In my opinion, long testimonials are a better fit for case study pages, where someone’s diving deep and reading a lot about a process.
The way I see it, the main benefit of testimonials on your homepage or on a portfolio piece is as social proof with some easy-to-see highlights.
(Ideally next to a picture of the client’s face to show that they’re a real human. Bonus points if the client is a leader in their niche whose face your website visitor recognizes.)
3. Specifying that it’s going to be used as a testimonial cues them to break up the feedback they send
If you vaguely ask your client, “how was your experience working with me,” they don’t necessarily know that you’re angling for something to use as a testimonial.
They might think you’re just asking in general, and reply with a mish-mash of positives, negatives, and random comments about your children/cats/AI robot projects that you treat as if they’re your children, keeping yourself blind to the fact that some day – probably soon – they will kill you and everyone you love and take over the earth.
Anyway… by specifically indicating that you want to use their feedback as a testimonial, they’re likely to stick to the positives and write it in a way that it’d be a good testimonial to display on your site.
(Assuming, of course, that you did a kickass job and they did enjoy working with you. 🙂)
4. Welcoming critical feedback encourages honesty in both parts
If you presuppose that the client had an awesome experience and there was nothing you could have done better, it might put them in a difficult position when writing a testimonial for you.
They don’t want to damage your business, but they don’t want to pretend everything was hunky-dory when it actually wasn’t.
By asking specifically and separately for a testimonial and critical feedback, it gives the client the space to privately share their concerns with you, while still writing a publicly-complimentary testimonial.
I know it’s not always easy to hear critical feedback. And if you’re not very good with criticism, you might be hesitant to literally invite it.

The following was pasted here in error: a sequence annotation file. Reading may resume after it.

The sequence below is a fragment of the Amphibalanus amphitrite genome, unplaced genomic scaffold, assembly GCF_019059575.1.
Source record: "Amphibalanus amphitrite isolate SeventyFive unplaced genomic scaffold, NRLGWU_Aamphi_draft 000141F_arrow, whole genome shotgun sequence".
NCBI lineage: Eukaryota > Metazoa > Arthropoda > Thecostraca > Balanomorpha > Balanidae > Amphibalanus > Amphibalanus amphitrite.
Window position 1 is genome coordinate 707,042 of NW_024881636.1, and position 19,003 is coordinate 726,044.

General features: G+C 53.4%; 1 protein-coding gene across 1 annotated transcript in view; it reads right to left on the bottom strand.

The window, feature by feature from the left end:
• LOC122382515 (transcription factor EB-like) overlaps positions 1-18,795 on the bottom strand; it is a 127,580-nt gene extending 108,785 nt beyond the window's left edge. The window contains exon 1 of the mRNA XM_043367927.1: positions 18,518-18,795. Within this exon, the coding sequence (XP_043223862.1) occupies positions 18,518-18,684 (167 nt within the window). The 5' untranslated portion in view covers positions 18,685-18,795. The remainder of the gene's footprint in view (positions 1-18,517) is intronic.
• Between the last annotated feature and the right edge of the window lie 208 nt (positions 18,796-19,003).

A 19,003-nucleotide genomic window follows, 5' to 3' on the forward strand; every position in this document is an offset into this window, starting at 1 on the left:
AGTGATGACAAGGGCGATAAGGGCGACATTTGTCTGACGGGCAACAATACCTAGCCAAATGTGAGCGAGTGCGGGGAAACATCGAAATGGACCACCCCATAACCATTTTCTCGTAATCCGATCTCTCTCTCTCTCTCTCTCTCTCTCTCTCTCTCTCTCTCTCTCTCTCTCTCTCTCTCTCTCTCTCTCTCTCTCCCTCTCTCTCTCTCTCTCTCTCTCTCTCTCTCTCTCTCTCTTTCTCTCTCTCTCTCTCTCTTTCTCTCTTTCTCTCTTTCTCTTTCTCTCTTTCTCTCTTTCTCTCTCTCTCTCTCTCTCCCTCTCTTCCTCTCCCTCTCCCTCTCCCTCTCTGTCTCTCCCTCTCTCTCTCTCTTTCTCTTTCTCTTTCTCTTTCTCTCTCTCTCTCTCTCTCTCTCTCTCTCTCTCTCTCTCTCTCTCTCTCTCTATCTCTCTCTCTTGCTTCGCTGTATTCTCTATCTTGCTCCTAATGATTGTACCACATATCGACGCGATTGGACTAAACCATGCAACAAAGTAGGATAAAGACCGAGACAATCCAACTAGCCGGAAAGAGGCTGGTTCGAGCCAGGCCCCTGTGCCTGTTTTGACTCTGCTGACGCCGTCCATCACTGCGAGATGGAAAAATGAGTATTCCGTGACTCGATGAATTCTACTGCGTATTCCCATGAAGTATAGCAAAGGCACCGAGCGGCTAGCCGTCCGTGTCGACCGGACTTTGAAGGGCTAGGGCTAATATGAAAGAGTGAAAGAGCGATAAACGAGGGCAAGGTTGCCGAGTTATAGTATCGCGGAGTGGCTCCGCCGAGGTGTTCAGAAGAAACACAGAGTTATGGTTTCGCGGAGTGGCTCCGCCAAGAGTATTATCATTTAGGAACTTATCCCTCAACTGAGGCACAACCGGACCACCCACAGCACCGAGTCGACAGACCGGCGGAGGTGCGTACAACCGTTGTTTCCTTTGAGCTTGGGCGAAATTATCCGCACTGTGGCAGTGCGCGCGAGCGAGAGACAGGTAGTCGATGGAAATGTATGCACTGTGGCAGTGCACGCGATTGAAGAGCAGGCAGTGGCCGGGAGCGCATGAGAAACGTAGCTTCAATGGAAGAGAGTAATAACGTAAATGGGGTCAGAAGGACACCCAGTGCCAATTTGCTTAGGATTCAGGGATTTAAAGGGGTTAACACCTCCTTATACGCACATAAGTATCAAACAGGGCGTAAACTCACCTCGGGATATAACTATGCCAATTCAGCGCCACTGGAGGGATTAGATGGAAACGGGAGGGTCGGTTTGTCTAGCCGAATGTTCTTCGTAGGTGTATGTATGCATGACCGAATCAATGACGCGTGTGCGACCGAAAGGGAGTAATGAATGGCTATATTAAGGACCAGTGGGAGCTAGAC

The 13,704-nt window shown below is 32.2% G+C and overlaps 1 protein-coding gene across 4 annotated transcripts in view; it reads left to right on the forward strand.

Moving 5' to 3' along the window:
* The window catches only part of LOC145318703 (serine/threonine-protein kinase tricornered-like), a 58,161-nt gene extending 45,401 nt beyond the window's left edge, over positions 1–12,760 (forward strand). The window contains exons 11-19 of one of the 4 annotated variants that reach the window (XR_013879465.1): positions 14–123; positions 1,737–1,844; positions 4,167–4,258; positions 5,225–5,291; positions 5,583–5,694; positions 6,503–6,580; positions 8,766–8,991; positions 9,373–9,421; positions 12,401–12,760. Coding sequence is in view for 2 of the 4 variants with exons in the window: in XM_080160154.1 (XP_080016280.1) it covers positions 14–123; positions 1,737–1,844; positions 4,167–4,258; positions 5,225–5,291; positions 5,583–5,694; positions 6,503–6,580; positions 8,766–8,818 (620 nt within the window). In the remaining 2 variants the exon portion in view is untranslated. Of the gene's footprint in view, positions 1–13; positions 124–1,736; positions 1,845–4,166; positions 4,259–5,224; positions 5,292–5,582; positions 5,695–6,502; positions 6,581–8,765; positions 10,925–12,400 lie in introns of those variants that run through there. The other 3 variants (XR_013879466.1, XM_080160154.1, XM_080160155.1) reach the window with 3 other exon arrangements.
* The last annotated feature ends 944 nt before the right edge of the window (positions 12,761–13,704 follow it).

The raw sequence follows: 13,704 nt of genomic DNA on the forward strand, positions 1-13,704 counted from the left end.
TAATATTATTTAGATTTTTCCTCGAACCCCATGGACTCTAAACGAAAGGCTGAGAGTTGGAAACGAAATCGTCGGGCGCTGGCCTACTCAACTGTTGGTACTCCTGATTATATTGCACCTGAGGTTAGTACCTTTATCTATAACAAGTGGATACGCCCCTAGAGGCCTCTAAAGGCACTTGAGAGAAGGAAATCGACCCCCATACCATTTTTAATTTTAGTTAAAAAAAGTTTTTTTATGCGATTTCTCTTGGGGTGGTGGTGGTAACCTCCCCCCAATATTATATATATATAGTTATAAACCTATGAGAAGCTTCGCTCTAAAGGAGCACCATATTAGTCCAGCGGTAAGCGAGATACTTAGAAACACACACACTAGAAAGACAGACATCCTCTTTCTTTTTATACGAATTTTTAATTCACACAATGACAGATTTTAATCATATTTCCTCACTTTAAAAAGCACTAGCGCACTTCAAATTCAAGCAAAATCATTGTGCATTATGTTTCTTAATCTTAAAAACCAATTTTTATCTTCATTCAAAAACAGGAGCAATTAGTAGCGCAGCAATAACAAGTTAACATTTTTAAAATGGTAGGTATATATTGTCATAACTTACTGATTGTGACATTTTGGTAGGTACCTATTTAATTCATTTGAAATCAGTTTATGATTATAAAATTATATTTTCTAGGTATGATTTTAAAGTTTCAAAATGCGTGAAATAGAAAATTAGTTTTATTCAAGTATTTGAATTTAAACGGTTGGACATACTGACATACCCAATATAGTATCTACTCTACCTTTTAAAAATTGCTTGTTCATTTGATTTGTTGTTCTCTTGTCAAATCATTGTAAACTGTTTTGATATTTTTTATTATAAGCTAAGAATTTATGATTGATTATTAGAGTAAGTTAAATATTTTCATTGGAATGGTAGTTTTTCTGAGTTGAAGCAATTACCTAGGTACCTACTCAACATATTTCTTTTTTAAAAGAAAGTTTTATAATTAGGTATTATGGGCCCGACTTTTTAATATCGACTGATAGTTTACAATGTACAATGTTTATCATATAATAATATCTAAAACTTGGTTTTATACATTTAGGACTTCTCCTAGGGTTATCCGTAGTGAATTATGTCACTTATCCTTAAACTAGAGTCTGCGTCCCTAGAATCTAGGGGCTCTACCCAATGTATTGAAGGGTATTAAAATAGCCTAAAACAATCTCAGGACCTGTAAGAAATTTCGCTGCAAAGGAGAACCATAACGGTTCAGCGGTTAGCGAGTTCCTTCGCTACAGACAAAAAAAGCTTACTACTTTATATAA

But the thing to remember is that your client’s problem exists whether you hear about it or not.
You can either hear about it and use the information to get better + avoid making the same mistake with future clients, or you can not hear about it and have it potentially be the thing that keeps you from getting lucky referrals.
If you can get good at being able to hear critical feedback and see it just as “something this specific person didn’t like about this specific thing, that might be worth considering tweaking,” vs. “this means I suck as a person,” it will be super beneficial for your business. (And life.)
💡 Bonus tip
Along the lines of what I mentioned in the “getting testimonials on the phone” idea earlier, here’s a lil bonus tip for ya…
Always be on the lookout for clients, partners, etc. saying nice things about you, and when they do, respond with something like:
“Awesome, so glad to hear that! Do you mind if I use that as a testimonial?”
(Assuming it’s contextually appropriate to respond that way, of course.)
This will result in you always having plenty of testimonials to showcase alongside any public-facing offer you might create.
👟 Action Steps
1. Customize the template & make it your own.
2. Add asking for a testimonial to your project completion SOP to make sure you always remember to do it!
(If you don’t use SOPs for your projects, or you think yours needs work, it might be beneficial for you to check out my Notion project template to get some ideas)
3. When you receive a testimonial, save it in a place you can easily find later.
The way I usually save ’em out is as a standalone word document in the root of the client’s folder called “Testimonial for me.”
4. As always, if you enjoyed this post, I appreciate shares with friends, social media, etc., and be sure to join the newsletter to get new posts like this straight to your inbox.
5. Extra credit: if you dig my blog in general, you could even send me an email with two sentences about how what you’ve learned here has helped you, for me to use as a testimonial. 😋